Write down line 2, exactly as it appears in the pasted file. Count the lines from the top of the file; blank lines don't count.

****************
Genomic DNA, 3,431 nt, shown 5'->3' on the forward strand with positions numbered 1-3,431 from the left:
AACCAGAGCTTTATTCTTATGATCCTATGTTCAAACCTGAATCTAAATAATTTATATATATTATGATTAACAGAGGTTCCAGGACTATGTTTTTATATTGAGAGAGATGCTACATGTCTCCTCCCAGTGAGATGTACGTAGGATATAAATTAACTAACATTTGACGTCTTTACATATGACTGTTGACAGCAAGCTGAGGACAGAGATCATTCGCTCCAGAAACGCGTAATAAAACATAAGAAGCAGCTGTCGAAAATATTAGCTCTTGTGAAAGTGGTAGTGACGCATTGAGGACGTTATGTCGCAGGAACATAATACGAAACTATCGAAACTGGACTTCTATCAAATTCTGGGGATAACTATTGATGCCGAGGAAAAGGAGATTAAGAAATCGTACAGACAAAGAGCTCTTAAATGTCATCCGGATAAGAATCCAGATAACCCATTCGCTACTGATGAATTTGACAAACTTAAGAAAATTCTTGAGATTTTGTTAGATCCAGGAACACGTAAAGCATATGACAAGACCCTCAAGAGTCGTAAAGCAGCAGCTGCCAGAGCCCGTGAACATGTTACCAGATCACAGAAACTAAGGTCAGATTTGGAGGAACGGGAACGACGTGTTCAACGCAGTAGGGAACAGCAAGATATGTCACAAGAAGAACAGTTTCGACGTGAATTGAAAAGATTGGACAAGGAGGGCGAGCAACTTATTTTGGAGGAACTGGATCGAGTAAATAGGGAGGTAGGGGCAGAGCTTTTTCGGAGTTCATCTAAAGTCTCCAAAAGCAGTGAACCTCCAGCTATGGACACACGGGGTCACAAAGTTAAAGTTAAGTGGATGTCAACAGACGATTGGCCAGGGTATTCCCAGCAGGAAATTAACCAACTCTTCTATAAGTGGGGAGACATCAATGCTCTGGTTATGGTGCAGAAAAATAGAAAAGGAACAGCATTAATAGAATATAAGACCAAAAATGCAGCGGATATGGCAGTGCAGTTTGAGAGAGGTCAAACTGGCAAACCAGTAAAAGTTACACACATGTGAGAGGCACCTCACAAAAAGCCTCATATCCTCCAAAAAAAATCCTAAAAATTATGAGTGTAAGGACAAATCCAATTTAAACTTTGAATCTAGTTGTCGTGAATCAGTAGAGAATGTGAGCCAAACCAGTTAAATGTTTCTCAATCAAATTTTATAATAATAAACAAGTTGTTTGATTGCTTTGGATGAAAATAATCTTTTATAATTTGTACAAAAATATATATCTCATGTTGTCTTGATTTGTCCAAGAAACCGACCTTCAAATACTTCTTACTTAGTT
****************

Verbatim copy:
AACCAGAGCTTTATTCTTATGATCCTATGTTCAAACCTGAATCTAAATAATTTATATATATTATGATTAACAGAGGTTCCAGGACTATGTTTTTATATTGAGAGAGATGCTACATGTCTCCTCCCAGTGAGATGTACGTAGGATATAAATTAACTAACATTTGACGTCTTTACATATGACTGTTGACAGCAAGCTGAGGACAGAGATCATTCGCTCCAGAAACGCGTAATAAAACATAAGAAGCAGCTGTCGAAAATATTAGCTCTTGTGAAAGTGGTAGTGACGCATTGAGGACGTTATGTCGCAGGAACATAATACGAAACTATCGAAACTGGACTTCTATCAAATTCTGGGGATAACTATTGATGCCGAGGAAAAGGAGATTAAGAAATCGTACAGACAAAGAGCTCTTAAATGTCATCCGGATAAGAATCCAGATAACCCATTCGCTACTGATGAATTTGACAAACTTAAGAAAATTCTTGAGATTTTGTTAGATCCAGGAACACGTAAAGCATATGACAAGACCCTCAAGAGTCGTAAAGCAGCAGCTGCCAGAGCCCGTGAACATGTTACCAGATCACAGAAACTAAGGTCAGATTTGGAGGAACGGGAACGACGTGTTCAACGCAGTAGGGAACAGCAAGATATGTCACAAGAAGAACAGTTTCGACGTGAATTGAAAAGATTGGACAAGGAGGGCGAGCAACTTATTTTGGAGGAACTGGATCGAGTAAATAGGGAGGTAGGGGCAGAGCTTTTTCGGAGTTCATCTAAAGTCTCCAAAAGCAGTGAACCTCCAGCTATGGACACACGGGGTCACAAAGTTAAAGTTAAGTGGATGTCAACAGACGATTGGCCAGGGTATTCCCAGCAGGAAATTAACCAACTCTTCTATAAGTGGGGAGACATCAATGCTCTGGTTATGGTGCAGAAAAATAGAAAAGGAACAGCATTAATAGAATATAAGACCAAAAATGCAGCGGATATGGCAGTGCAGTTTGAGAGAGGTCAAACTGGCAAACCAGTAAAAGTTACACACATGTGAGAGGCACCTCACAAAAAGCCTCATATCCTCCAAAAAAAATCCTAAAAATTATGAGTGTAAGGACAAATCCAATTTAAACTTTGAATCTAGTTGTCGTGAATCAGTAGAGAATGTGAGCCAAACCAGTTAAATGTTTCTCAATCAAATTTTATAATAATAAACAAGTTGTTTGATTGCTTTGGATGAAAATAATCTTTTATAATTTGTACAAAAATATATATCTCATGTTGTCTTGATTTGTCCAAGAAACCGACCTTCAAATACTTCTTACTTAGTT